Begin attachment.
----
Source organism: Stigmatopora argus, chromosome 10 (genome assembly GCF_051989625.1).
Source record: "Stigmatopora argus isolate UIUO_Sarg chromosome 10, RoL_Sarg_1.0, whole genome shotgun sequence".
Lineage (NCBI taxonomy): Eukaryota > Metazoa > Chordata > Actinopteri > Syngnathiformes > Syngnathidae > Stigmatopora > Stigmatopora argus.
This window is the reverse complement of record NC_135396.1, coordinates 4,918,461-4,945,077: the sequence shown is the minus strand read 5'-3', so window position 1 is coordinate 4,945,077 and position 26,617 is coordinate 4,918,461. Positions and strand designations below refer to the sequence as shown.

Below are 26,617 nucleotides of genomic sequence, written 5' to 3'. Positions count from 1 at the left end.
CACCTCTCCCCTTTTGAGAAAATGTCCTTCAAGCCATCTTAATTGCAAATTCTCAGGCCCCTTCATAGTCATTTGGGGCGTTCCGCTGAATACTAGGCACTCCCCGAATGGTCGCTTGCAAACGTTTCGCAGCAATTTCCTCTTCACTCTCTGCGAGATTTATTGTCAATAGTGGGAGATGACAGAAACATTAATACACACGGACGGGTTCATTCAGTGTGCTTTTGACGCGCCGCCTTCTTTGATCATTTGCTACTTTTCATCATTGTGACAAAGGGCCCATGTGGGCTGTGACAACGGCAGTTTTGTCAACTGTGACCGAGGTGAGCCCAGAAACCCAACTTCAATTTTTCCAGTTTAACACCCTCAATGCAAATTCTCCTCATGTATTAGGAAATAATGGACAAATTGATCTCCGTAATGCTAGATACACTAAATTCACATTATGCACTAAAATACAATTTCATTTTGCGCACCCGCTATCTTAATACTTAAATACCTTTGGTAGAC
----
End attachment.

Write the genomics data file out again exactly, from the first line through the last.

Source organism: Stigmatopora argus, chromosome 10 (genome assembly GCF_051989625.1).
Source record: "Stigmatopora argus isolate UIUO_Sarg chromosome 10, RoL_Sarg_1.0, whole genome shotgun sequence".
Lineage (NCBI taxonomy): Eukaryota > Metazoa > Chordata > Actinopteri > Syngnathiformes > Syngnathidae > Stigmatopora > Stigmatopora argus.
This window is the reverse complement of record NC_135396.1, coordinates 4,918,461-4,945,077: the sequence shown is the minus strand read 5'-3', so window position 1 is coordinate 4,945,077 and position 26,617 is coordinate 4,918,461. Positions and strand designations below refer to the sequence as shown.

Below are 26,617 nucleotides of genomic sequence, written 5' to 3'. Positions count from 1 at the left end.
CACCTCTCCCCTTTTGAGAAAATGTCCTTCAAGCCATCTTAATTGCAAATTCTCAGGCCCCTTCATAGTCATTTGGGGCGTTCCGCTGAATACTAGGCACTCCCCGAATGGTCGCTTGCAAACGTTTCGCAGCAATTTCCTCTTCACTCTCTGCGAGATTTATTGTCAATAGTGGGAGATGACAGAAACATTAATACACACGGACGGGTTCATTCAGTGTGCTTTTGACGCGCCGCCTTCTTTGATCATTTGCTACTTTTCATCATTGTGACAAAGGGCCCATGTGGGCTGTGACAACGGCAGTTTTGTCAACTGTGACCGAGGTGAGCCCAGAAACCCAACTTCAATTTTTCCAGTTTAACACCCTCAATGCAAATTCTCCTCATGTATTAGGAAATAATGGACAAATTGATCTCCGTAATGCTAGATACACTAAATTCACATTATGCACTAAAATACAATTTCATTTTGCGCACCCGCTATCTTAATACTTAAATACCTTTGGTAGAC